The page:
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Discussion Starter · #1 ·
I have been reloading a few months with kind of a temporary setup on a desk. I'm getting ready to setup a dedicated loading bench to mount my press, powder stand, etc. and trying to decide how tall the bench should be. I like to sit while reloading. I know some use raised platforms for their presses. I have an available bench that is 40" tall. Would this be too tall?
 

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If you already have a set-up on a desk, just set yourself in your reloading chair and see how much taller you would like it to be. That's how I would do it if I were to build one from scratch. It is going to be built by you, for you, so enjoy!
 

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my bench was already a certain height and I just bought a surplus office chair with a pneumatic adjustment.

 

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I have been reloading a few months with kind of a temporary setup on a desk. I'm getting ready to setup a dedicated loading bench to mount my press, powder stand, etc. and trying to decide how tall the bench should be. I like to sit while reloading. I know some use raised platforms for their presses. I have an available bench that is 40" tall. Would this be too tall?
Here's a thread that you might find useful:

http://forums.1911forum.com/showthread.php?t=388129

The original question was about a strong mount, but check out Gerk's reply in post #14. Read the whole thread, though, because there's several good points scattered throughout.

You might also want to check out the sticky with bench pics in it as well. Lots of good ideas you'll never think of there.
 

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I would think 40" to be a good height. Getting an adjustable chair is nearly as important so you can make fine tune adjustments for long sessions at the bench. I also use mine for doing inlay work when I need a eye level adjustment and your 40" seems to be just about right.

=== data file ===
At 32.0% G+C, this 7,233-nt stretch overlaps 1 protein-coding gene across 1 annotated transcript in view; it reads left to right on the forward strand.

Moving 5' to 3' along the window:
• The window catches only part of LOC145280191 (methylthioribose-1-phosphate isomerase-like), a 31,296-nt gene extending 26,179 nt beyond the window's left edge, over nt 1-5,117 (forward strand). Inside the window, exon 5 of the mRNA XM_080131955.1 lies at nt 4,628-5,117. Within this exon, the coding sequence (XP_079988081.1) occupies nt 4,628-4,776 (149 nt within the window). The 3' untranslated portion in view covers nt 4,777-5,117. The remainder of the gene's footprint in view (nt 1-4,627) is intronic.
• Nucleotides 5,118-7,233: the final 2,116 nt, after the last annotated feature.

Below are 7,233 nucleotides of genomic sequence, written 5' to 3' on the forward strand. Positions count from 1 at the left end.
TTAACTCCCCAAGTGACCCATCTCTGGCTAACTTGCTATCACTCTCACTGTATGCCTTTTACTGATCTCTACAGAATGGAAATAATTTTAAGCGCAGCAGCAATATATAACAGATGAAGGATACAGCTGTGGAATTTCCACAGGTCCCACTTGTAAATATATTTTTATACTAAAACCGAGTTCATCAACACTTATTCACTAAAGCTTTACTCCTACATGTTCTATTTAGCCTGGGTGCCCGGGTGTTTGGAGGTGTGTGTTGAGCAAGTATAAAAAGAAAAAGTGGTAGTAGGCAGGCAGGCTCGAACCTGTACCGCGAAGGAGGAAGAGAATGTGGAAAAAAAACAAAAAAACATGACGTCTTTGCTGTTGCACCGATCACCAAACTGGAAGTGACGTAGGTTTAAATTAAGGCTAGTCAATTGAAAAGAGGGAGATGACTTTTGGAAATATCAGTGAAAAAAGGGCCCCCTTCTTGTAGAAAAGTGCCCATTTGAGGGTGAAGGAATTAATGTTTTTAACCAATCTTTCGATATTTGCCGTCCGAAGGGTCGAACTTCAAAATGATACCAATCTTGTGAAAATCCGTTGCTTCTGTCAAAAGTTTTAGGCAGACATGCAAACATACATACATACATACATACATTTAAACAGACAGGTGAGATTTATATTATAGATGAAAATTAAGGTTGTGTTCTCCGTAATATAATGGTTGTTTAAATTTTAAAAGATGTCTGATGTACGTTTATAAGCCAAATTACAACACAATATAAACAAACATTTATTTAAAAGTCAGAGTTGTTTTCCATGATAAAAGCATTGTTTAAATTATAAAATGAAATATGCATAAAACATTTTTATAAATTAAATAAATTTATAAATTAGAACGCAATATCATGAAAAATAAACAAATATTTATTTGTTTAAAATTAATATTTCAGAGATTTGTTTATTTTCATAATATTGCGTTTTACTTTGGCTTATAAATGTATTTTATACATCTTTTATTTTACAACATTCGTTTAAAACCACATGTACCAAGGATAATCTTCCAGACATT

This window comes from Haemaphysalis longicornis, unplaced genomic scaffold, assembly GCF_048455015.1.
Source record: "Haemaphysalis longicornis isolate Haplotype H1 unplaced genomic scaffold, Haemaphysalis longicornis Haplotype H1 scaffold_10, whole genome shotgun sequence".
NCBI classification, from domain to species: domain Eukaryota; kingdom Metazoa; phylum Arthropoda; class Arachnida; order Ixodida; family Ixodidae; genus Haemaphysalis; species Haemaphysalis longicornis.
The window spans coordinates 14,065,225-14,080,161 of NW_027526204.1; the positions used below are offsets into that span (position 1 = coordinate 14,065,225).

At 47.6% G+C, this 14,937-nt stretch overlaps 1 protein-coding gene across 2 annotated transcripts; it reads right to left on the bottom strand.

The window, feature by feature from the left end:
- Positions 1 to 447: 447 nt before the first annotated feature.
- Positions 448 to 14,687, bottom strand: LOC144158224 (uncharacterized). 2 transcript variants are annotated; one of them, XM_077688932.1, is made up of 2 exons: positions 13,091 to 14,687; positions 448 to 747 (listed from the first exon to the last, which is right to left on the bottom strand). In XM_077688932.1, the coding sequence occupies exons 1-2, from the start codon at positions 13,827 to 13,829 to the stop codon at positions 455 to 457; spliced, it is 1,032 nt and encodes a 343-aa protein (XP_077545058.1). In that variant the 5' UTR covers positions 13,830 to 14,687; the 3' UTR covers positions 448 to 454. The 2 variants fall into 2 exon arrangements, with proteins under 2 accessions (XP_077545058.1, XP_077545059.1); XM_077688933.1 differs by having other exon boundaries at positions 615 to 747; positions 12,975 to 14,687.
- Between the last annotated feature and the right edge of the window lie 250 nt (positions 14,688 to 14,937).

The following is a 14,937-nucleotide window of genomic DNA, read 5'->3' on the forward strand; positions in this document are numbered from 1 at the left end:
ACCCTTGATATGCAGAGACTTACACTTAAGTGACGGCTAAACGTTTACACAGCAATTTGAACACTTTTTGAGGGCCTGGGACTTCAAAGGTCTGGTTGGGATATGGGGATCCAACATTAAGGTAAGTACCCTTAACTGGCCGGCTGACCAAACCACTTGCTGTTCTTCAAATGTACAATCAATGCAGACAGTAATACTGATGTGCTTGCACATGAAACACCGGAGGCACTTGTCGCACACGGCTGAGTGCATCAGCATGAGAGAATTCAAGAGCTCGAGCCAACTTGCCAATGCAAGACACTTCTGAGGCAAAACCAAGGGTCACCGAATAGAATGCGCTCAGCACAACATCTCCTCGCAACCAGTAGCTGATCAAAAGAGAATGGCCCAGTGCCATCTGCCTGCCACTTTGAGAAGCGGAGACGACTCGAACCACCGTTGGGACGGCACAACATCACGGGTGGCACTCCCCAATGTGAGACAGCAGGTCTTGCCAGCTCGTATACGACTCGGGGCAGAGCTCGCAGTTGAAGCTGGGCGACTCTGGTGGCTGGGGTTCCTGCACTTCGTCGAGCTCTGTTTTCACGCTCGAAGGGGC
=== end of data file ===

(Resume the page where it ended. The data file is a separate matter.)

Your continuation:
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I have been reloading a few months with kind of a temporary setup on a desk. I'm getting ready to setup a dedicated loading bench to mount my press, powder stand, etc. and trying to decide how tall the bench should be. I like to sit while reloading. I know some use raised platforms for their presses. I have an available bench that is 40" tall. Would this be too tall?
What height would make you comfortable when used for several hours? That's your criteria. Only you can decide.
 

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Go read that thread.

Maybe I'm short, maybe I'm tall. Bench height varies.

Some handloaders sit down, some handloaders stand up.

Different presses are different heights, and handles are different lengths.

Some presses have a 'strong mount' type stand as an option,
depending upon the one you buy it raises the press.

So you need to determine what height works for you.




I don't know about you, but 40" wouldn't work for me at all. Too high.
 

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I made my bench 40" tall. I use a Strong Mount with my 550, which raises the press another 8 1/2 inches. I'm 6'1", and this places everything at a comfortable height for me while standing, and also works well while sitting using an adjustable bar stool type chair.

For other tasks, such as weighing powder or bullets, I find the 40" height much more comfortable than the standard 36" bench height.
 

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I don't know about you, but 40" wouldn't work for me at all. Too high.

:) Yeah, my little brother says bad things about me when he uses my 40" high bench :)


Of him I always say what a fine fellow he is; what little bit there is of him :D
 

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:) Yeah, my little brother says bad things about me when he uses my 40" high bench :)


Of him I always say what a fine fellow he is; what little bit there is of him :D
:biglaugh:

Snow is a half foot taller than me, that gives frogfurr a clue.
If frog is a tall guy, that 40" may just work!